30. Perez-Molina JA. Safety and tolerance of efavirenz in different antiretroviral regimens: results from a national multicenter prospective study in 1,033 HIV-infected patients. HIV Clin Trials 2002; 3:279–286.
31. Juethner SN, Seyfried W, Aberg JA. Tolerance of efavirenz-induced central nervous system side effects in HIV-infected individuals with a history of substance abuse. HIV Clin Trials 2003; 4:145–149.
32. Faggian F, Lattuada E, Lanzafame M, Antolini D, Concia E, Vento S. Recreational substance use and tolerance of efavirenz in HIV-1 infected patients. AIDS Care 2005; 17:908–910.
33. Halman M. Management of depression and related neuropyschiatric symptoms associated with HIV/AIDS and antiretroviral therapy. Can J Infect Dis 2001; 12:9C–19C.
34. Seekins D, Lupo L, Maa J, Bessen L, Hodder S. Impact of race on nervous system side-effects of subjects taking efavirenz. Antivir Ther 2004; 9:L40.
35. Lupo LJ, Maa J-F, Dezil CM, Said D, Bessen L, Hodder S. Efficacy of efavirenz in different racial groups. Sixth International Congress on Drug Therapy in HIV Infection;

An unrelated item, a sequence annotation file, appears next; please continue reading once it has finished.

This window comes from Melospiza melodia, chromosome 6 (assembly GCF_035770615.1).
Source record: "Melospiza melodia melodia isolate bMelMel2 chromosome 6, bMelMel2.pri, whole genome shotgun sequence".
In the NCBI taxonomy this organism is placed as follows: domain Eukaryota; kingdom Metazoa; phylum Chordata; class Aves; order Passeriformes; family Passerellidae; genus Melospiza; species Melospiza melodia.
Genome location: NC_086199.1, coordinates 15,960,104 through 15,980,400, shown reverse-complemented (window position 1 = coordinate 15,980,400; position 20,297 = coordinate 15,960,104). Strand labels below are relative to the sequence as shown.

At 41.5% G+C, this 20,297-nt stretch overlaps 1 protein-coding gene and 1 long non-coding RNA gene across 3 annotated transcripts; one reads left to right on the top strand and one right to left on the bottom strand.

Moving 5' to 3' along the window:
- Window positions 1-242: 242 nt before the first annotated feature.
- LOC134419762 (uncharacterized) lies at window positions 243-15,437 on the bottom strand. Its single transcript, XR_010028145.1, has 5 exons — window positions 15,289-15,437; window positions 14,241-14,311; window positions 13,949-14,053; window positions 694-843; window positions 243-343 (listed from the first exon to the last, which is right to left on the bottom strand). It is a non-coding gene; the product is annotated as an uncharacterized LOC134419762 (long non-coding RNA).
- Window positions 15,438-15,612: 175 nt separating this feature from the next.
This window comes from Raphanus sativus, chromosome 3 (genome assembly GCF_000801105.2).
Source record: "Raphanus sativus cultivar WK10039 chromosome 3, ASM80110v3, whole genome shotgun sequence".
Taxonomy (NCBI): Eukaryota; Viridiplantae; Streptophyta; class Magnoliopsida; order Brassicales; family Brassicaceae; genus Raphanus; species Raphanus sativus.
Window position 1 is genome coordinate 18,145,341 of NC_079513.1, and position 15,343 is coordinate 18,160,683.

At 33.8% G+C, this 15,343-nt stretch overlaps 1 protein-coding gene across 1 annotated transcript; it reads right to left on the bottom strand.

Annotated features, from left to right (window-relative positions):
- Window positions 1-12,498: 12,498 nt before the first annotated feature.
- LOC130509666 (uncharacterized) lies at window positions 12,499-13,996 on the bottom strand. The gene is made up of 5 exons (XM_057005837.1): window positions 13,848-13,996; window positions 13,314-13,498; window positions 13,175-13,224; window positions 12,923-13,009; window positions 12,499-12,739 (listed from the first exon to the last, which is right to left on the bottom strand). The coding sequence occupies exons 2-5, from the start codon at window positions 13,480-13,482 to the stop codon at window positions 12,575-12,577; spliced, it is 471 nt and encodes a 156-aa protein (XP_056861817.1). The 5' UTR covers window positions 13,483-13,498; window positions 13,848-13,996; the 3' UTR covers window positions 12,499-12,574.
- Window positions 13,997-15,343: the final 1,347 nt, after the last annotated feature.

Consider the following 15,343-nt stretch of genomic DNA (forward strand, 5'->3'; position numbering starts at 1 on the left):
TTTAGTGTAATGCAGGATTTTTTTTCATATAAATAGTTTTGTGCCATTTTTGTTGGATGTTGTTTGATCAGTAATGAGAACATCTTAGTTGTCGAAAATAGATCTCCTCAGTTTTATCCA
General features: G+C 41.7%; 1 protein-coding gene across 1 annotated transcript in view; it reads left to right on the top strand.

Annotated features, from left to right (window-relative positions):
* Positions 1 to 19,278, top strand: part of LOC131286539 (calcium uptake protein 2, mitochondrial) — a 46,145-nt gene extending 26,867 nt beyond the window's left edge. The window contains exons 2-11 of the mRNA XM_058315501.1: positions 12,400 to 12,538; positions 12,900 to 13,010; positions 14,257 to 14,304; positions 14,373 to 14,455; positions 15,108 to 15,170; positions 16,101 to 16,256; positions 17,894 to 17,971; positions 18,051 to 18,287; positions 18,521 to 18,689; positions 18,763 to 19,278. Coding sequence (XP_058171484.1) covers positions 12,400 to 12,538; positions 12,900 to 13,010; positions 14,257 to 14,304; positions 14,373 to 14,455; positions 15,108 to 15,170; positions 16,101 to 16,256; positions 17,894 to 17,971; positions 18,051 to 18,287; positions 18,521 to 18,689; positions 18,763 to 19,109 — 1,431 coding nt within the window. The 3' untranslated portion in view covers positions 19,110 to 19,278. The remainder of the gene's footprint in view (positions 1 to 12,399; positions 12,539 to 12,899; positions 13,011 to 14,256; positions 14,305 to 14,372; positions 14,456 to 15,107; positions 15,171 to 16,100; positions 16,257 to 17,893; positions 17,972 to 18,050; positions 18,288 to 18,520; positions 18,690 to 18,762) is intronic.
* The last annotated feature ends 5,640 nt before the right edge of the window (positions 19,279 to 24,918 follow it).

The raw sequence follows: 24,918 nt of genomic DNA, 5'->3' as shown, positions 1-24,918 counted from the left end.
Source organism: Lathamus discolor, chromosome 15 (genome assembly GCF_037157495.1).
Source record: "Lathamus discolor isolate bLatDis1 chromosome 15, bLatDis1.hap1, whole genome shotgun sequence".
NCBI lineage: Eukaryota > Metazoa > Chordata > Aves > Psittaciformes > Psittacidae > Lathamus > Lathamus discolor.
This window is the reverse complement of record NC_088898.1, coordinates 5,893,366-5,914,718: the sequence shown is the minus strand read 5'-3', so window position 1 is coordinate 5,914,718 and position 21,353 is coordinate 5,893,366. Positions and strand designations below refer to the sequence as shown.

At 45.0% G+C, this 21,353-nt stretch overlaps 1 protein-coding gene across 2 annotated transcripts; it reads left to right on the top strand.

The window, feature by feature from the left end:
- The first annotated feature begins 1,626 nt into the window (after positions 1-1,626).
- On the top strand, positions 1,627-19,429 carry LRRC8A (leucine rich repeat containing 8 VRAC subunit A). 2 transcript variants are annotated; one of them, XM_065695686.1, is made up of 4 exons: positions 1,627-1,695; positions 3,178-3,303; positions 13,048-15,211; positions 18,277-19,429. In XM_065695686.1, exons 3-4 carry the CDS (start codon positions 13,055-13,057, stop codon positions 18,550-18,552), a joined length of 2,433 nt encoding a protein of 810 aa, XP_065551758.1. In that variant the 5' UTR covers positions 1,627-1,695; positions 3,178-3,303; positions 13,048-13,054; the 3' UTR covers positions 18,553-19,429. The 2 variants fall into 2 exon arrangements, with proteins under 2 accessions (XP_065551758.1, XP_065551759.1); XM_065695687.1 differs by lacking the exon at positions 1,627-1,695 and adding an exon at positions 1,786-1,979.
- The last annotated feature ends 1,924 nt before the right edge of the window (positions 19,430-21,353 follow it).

Glasgow; 2002 [abstract P61].
36. Sension M, Jayaweera D, Lackey P, Farajallah A, Maa J, Seekins D, et al. Impact of race on efficacy and the occurrence of nervous system symptoms (NSS) in HIV-infected patients following simplification from a twice-daily or more frequent HAART regimen to a once-daily efavirenz (EFV)-based HAART regimen. XVI International AIDS Conference;
Toronto; 2006 [abstract THPE0141].
37. Silverberg MJ, Wegner SA, Milazzo MJ, McKaig RG, Williams CF, Agan BK, et al
. Effectiveness of highly-active antiretroviral therapy by race/ethnicity. AIDS 2006; 20:1531–1538.
38. Barrett JS, Joshi AS, Chai M, Ludden TM, Fiske WD, Pieniaszek HJ Jr. Population pharmacokinetic meta-analysis with efavirenz. Int J Clin Pharmacol Ther 2002; 40:507–519.
39. Csajka C, Marzolini C, Fattinger K, Decosterd LA, Fellay J, Telenti A, et al
. Population pharmacokinetics and effects of efavirenz in patients with human immunodeficiency virus infection. Clin Pharmacol Ther 2003; 73:20–30.
40. Stahle L, Moberg L, Svensson JO, Sonnerborg A. Efavirenz plasma concentrations in HIV-infected patients: inter- and intraindividual variability and clinical effects. Ther Drug Monit 2004; 26:267–270.